Tax time can be tricky, particularly for business owners. The combination of changing tax laws and the unchartered territory of COVID-19 relief programs creates added complexity for 2020 tax filing. With more than 20 years of experience in managing operations and business finances, I focus on helping other business owners achieve financial stability and future readiness. To help for this year’s tax season, I’m sharing answers to the most common tax questions that I’m hearing from small business owners right now.
What do I need to file taxes for my small business?
As a small business owner, the most important action you can take to be ready for tax time is to maintain accurate financial records. You must have a record of all income, cost of goods sold, expenses, fixed assets and loans relevant to the current tax year. Accuracy and detail are key. Working with a qualified bookkeeper or accountant trained to categorize and track this information in alignment with tax laws can make tax time a breeze.
Am I eligible for a home office deduction?
Many small business owners found themselves transitioning from a brick-and-mortar to a home office due to COVID-19. Business use of your home is tax deductible if you meet the IRS requirements. For example, you must demonstrate dedicated home office space that is used as your principal place of business. Storage of inventory may qualify for a deduction, too. Your tax accountant can help you determine if you qualify and the best method for taking advantage of the home office deduction.
Is Paycheck Protection Program (PPP) money taxable?
Business owners who leveraged PPP during 2020 can breathe a sigh of relief as the forgiven loans will not be taxed by the federal government. The CARES Act specifies any forgiven loan amount is not included in taxable income. Additionally, companies awaiting confirmation of loan forgiveness do not pay taxes on PPP funds if the company reasonably expects to receive forgiveness of their PPP loan. Whether a borrower’s forgiven loan is taxable at the state level depends upon the state. Business owners should check with states where the company files income tax to determine if the state followed federal guidelines or enacted its own ruling.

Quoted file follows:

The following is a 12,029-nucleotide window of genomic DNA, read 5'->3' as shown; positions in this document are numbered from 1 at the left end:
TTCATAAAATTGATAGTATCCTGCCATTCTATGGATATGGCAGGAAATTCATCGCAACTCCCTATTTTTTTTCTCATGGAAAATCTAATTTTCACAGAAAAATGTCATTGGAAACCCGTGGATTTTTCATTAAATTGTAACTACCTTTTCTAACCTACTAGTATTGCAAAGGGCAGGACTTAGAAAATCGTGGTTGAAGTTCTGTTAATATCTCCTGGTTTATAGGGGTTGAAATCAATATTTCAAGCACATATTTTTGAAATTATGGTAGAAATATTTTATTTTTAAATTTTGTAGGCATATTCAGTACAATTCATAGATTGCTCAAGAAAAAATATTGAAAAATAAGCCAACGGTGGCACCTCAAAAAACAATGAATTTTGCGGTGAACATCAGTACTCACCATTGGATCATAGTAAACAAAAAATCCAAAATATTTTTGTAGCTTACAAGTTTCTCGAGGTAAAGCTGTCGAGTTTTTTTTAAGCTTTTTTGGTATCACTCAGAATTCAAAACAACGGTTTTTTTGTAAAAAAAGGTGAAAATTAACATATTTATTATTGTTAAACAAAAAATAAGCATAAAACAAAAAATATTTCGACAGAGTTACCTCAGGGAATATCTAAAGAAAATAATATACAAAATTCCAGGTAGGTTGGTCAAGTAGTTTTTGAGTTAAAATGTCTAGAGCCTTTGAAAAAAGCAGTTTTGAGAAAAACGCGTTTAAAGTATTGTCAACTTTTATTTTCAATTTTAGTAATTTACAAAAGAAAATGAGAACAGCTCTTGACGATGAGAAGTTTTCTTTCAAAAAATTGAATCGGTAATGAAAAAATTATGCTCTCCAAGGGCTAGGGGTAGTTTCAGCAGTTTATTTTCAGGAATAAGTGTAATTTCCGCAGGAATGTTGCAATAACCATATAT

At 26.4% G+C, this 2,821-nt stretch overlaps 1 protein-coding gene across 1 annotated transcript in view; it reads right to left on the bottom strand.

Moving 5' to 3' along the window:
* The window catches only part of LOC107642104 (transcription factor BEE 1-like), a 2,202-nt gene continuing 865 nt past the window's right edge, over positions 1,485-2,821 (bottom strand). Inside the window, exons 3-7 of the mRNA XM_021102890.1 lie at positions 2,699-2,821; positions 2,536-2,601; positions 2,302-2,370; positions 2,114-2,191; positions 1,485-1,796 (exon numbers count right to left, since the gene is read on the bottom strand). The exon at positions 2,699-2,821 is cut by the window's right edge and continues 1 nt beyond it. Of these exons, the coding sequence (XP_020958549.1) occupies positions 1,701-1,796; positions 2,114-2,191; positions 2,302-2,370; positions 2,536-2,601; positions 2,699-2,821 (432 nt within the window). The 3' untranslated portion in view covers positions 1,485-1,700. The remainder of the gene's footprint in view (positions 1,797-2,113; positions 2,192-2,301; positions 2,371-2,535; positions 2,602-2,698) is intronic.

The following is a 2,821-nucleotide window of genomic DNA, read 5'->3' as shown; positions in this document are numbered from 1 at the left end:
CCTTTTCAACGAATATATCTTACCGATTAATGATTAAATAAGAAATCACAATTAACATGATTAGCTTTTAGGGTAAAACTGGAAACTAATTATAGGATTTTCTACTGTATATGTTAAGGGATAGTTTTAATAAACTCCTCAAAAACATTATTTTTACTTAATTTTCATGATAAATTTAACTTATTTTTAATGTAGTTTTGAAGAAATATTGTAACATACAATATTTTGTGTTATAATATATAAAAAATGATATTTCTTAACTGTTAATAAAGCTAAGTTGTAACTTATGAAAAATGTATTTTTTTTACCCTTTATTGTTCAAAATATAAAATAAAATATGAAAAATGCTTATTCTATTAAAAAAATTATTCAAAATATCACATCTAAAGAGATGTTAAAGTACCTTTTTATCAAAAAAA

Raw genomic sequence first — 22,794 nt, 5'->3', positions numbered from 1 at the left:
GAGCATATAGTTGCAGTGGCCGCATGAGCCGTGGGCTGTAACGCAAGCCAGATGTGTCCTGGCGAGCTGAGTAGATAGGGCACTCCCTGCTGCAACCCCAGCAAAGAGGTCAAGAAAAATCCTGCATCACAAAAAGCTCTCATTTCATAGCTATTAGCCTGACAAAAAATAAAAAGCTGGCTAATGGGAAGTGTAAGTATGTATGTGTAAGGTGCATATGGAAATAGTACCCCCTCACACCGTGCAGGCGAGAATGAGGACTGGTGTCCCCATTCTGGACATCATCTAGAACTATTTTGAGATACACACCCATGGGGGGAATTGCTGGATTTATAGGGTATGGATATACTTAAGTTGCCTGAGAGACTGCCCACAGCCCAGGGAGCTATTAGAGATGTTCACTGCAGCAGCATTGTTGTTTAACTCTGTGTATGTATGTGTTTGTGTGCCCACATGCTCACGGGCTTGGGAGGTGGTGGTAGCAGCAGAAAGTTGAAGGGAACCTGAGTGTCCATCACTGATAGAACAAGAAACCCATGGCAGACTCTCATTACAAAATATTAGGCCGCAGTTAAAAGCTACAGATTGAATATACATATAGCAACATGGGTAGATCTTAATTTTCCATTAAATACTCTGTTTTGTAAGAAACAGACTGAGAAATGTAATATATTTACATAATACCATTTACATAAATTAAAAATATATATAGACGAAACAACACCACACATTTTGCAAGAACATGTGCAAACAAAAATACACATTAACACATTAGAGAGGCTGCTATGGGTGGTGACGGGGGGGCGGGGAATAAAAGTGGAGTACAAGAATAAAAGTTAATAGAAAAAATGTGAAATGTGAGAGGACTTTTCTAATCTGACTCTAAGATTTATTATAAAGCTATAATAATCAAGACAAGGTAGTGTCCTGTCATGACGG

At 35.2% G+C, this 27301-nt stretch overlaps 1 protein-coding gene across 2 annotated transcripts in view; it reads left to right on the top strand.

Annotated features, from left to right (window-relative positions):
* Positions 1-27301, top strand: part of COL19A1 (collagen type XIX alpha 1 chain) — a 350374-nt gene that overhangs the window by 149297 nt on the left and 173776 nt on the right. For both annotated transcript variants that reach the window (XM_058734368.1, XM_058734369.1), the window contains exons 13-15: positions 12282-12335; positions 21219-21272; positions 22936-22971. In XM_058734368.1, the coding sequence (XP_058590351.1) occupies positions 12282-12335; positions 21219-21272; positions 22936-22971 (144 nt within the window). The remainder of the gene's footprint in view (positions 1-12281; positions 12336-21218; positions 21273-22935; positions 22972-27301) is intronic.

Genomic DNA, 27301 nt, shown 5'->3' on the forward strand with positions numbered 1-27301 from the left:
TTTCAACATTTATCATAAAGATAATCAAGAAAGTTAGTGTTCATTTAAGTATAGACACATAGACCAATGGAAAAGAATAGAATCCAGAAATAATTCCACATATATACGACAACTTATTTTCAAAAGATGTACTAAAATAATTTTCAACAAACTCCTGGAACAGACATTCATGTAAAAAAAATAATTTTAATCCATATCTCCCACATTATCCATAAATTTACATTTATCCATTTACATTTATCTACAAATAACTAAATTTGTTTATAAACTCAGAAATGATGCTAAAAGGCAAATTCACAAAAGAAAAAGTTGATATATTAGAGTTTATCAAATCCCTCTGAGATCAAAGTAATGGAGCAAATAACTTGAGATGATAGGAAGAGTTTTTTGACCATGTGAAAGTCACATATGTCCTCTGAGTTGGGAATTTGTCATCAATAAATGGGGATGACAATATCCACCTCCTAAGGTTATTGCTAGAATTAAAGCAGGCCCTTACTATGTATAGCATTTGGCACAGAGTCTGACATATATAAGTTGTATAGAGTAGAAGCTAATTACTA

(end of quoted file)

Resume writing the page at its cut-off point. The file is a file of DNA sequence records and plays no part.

Are expenses paid with PPP funds tax deductible?
Yes, eligible expenses paid with PPP loans are tax deductible. Initially, the IRS stated that expenses would not be tax deductible, but Congress reversed the decision. The Consolidated Appropriations Act of 2021 was signed into law on December 27, 2020. The bottom line is that the federal government allows full deductibility for expenses paid with forgiven PPP loans. Many states are still determining the treatment of PPP monies. Talk with your tax advisor about how the treatment of PPP forgiven loans will impact you and your business for state income tax purposes.
My business received state or another form of relief funding. Is it taxable income?
The pandemic prompted a plethora of organizations, as well as state and local governments, to offer grant funding to small- and mid-sized businesses to alleviate the financial strain caused by COVID-19. The grant funding received may not have to be repaid, but often, the money is considered taxable income. Check with the granting agency and relevant government tax agencies to obtain clarification on whether the money is classified as taxable income by the state or federal government.
My business lost money during 2020. Is there a tax break?
Businesses that incur more expenses than income during the tax year experience a Net Operating Loss (NOL). In prior years, the IRS forced companies to carry forward the NOLs. Additionally, losses could only offset 80% of the taxable income. The CARES Act removed the existing limitations on NOLs. Thus, if your company lost money during 2020, your business may be able to receive money back sooner than it would have pre-pandemic. Because complex rules govern NOLs, it’s a good idea to consult a tax professional to understand how NOLs impact your specific tax situation.
Amanda Prill is the owner of Added Impact Consulting. She served as the CEO for a start-up government contracting firm that grew to almost $4M in 3.5 years. This unique perspective allows Amanda to see red flags within an organization’s finances and add more perspective than the typical bookkeeper. She holds a Master of Business Administration (MBA) and has 20 years of experience in managing small businesses, operations and business finances. When not in her office, you can find Amanda cycling, soaking up the sunshine, crafting or golfing with her husband.